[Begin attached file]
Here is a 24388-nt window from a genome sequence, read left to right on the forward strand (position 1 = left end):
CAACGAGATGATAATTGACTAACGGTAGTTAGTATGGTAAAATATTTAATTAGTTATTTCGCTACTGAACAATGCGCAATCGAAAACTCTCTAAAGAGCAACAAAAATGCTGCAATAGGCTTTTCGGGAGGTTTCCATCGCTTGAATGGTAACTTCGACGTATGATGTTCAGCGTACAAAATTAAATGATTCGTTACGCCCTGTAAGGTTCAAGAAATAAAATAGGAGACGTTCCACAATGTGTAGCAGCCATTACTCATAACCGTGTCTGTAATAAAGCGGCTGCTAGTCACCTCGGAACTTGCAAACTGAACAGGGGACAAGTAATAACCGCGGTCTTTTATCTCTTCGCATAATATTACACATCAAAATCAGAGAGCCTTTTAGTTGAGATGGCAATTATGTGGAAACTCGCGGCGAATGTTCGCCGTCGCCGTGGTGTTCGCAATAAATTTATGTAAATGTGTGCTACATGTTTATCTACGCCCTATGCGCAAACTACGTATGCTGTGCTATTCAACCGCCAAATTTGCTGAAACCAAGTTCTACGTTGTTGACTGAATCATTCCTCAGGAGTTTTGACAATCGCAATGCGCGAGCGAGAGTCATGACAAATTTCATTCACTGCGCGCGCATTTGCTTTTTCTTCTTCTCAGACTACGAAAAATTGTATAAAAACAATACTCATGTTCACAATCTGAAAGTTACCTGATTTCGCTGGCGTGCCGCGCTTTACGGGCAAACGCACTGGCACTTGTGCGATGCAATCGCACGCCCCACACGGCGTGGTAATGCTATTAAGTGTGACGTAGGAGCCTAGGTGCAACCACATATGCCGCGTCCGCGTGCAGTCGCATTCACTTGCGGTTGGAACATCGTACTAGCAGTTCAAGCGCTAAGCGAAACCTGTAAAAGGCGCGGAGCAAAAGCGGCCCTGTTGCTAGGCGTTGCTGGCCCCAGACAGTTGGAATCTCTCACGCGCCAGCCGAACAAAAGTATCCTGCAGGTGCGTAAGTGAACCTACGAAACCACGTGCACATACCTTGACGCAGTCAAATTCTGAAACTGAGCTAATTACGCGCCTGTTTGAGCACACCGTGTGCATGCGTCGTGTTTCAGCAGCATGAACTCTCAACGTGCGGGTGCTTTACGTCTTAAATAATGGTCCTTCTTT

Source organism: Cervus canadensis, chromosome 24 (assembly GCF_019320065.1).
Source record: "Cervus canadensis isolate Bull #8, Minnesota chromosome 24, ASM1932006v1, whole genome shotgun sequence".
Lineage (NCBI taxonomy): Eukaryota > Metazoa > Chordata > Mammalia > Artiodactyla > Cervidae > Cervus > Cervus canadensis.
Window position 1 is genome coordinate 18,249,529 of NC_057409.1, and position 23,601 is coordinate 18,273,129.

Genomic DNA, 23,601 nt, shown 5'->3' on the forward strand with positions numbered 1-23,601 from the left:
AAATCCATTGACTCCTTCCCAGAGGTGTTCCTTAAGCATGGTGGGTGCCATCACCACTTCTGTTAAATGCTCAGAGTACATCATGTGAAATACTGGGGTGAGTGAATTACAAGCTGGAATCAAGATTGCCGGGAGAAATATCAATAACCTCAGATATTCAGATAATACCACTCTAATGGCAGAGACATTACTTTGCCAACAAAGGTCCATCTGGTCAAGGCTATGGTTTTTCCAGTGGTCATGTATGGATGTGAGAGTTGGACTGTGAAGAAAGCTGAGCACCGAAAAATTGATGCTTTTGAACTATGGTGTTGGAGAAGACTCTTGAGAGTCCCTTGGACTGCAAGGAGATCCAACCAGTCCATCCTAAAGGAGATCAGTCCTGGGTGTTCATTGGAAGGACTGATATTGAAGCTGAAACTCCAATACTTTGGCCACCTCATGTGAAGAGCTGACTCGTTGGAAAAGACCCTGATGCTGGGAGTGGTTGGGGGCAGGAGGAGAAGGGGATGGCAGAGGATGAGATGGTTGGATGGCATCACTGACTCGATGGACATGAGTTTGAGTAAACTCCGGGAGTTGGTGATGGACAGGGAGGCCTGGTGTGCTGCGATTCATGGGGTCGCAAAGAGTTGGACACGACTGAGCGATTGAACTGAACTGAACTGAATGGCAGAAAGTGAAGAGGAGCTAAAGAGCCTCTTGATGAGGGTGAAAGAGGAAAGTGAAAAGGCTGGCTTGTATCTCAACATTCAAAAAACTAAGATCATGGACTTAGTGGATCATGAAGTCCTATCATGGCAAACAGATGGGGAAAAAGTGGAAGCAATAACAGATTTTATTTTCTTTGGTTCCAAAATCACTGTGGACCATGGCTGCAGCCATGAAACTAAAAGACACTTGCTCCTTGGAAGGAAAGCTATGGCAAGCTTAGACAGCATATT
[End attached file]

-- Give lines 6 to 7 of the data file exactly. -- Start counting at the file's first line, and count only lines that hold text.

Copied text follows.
Window position 1 is genome coordinate 18,249,529 of NC_057409.1, and position 23,601 is coordinate 18,273,129.

Genomic DNA, 23,601 nt, shown 5'->3' on the forward strand with positions numbered 1-23,601 from the left: